“A new leader in Havana is an opening for those advocating for major change — largely the nation's young people — to push for reform more forcefully; a new leader in Washington offers a glimmer of hope to loosen restrictions even more.” — Elena Sheppard, NBC News
Opening up the relationship would give the U.S. leverage to promote change in Cuba
“I think that if the United States were to go back to the policies that we saw started under president Obama, where you engage in trade, the power asymmetry is so great that the Cuban economy starts getting more influenced and more dependence … on all of the things that the dominant American economy would provide, the pressure on the Cuban Communist government to collapse would be very high.” — Ian Bremmer, GZERO
Change is happening in Cuba even without a change to U.S. policies
“[Political] sentiments make it more difficult for Biden to initiate his own Obama-style ‘thaw.’ But they cannot stop the changes at work in Cuban society.” — Joseph J. Gonzalez, Conversation
Now is the perfect time for the U.S. to lift the embargo
“The United States, meanwhile, has clung to the embargo largely out of habit. … Two generations post revolution, it is a propitious time to end the madness. Open the gates, flood Cuba with U.S. goods and goodwill, and trust that freedom will speak for herself.” — Kathleen Parker, Washington Post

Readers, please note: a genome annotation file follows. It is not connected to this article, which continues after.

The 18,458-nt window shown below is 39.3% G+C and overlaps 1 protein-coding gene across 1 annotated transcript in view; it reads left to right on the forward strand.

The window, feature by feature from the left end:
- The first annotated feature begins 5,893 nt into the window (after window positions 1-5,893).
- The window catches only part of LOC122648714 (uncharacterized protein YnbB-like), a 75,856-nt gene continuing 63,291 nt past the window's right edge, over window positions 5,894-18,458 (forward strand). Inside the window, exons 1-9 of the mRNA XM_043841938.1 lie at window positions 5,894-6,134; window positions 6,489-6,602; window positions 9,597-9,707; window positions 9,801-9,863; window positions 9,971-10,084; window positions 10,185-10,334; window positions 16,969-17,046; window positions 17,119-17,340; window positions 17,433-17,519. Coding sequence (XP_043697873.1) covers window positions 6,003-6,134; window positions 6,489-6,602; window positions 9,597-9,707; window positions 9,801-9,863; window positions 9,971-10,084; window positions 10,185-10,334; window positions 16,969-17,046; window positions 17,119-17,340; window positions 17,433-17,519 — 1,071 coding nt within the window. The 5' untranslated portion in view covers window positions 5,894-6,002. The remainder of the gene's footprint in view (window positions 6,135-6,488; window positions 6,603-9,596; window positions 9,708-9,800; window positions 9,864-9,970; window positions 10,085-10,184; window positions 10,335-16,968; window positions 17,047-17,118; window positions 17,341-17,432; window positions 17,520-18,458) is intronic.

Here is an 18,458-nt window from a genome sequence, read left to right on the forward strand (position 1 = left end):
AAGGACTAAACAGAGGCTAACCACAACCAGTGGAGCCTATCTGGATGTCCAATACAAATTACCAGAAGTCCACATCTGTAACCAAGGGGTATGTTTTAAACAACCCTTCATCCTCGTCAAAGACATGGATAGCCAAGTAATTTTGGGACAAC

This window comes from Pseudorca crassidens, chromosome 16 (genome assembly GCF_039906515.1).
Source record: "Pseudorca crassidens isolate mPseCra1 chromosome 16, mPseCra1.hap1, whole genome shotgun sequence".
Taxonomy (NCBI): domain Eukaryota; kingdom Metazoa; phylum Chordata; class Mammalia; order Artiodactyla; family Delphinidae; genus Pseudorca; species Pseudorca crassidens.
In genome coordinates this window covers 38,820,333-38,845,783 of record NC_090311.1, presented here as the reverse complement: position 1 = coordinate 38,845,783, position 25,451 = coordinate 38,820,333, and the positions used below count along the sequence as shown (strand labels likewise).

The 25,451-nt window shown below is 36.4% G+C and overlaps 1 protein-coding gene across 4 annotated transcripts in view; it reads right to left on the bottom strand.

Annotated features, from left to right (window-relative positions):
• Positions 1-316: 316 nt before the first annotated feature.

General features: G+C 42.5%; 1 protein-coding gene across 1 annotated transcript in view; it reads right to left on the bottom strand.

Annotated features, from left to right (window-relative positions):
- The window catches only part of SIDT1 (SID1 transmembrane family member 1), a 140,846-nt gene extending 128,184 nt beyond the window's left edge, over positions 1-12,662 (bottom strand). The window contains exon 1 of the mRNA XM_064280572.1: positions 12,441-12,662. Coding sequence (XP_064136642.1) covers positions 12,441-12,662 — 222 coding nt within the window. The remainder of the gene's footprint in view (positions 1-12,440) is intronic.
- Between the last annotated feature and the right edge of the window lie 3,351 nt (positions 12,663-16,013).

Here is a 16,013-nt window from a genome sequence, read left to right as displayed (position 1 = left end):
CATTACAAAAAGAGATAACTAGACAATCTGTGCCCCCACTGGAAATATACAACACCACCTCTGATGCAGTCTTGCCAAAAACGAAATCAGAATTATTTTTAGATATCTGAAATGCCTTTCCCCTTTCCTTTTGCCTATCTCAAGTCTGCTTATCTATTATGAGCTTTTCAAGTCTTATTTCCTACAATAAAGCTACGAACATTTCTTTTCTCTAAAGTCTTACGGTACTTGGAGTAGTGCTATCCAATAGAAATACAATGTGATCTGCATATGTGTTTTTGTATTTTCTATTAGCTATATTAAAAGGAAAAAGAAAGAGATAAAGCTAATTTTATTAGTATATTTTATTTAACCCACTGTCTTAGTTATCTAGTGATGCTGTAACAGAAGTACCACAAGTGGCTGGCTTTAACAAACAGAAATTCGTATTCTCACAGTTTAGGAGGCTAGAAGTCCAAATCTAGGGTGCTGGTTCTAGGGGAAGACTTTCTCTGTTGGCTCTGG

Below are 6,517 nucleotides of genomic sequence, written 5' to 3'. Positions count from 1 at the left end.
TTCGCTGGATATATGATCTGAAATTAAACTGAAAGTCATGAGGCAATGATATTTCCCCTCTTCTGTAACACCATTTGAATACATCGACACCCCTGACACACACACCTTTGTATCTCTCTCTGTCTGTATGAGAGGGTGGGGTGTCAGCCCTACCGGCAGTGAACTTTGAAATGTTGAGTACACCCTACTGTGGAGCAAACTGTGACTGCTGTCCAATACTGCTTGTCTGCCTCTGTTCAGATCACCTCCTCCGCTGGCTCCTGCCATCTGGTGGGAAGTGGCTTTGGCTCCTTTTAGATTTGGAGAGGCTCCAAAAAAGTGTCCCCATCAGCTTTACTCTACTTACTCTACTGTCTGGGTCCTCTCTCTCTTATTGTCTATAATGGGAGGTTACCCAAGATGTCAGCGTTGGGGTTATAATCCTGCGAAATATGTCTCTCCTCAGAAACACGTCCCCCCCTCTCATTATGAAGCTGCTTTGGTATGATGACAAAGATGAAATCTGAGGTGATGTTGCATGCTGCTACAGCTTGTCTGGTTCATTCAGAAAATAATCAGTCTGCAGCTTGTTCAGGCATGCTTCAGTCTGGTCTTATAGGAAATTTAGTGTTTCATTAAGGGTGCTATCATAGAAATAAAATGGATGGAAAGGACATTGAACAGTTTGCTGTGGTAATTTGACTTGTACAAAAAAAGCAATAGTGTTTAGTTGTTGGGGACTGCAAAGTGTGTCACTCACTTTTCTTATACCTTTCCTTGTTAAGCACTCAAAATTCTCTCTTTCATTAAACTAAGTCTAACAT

Younger Cubans are eager for a new approach
“Many older Cubans remember the poverty and inequality they faced before the Castros, and remain loyal to the revolution despite decades of hardship. But younger generations, who grew up with the achievements of socialism, including access to education and health care, chafe at its limits. They are demanding less government control and more economic freedom.” — Maria Abi-Habib and Ed Augustin, New York Times
The communist system is too entrenched for any substantive change to happen
“Theoretically, yes, change is possible. But as any good historian or insurance actuary will tell you, theoretical possibilities fall into the realm of faith rather than reason, and it is safest not to expect miracles. Given all that has been set into place in Cuba, change is not likely any time soon, so the safest bet is to be highly skeptical.” — Carlos Eire, Washington Post
Maintaining hardline restrictions is the best way to bring an end to Cuba’s communist regime
“No matter how weak the dictatorship has become, it won’t just give way spontaneously to a democratic transition. It must be pushed. … The United States should be careful not to weaken pressure on the Cuban regime just at the point when it could have consequences.” — Rosa Maria Payá, Miami Herald
Obama’s gentler approach didn’t accomplish much
“While many hoped that former President Barack Obama’s détente would lead to greater freedoms for civil society, in reality little in U.S. policy at the time demanded it, and so President Joe Biden is right to take note and chart it more cautiously.” — Cristina Lopez-Gottardi Chao, Richmond Times-Dispatch
The Castros will still continue to run the country informally
“Even if no members of their family hold top leadership positions, there is little doubt the Castros will continue to wield great influence as long as the communist-run government and powerful military they built remains intact.” — Patrick Oppmann, CNN
U.S. politics make it tricky for Biden to chart a new course with Cuba
“Politically speaking, the direction of U.S. policy toward the island … would not be so important were it not for the pivotal importance of Cuban American voters in the key swing state of Florida.” — Niall Stanage, The Hill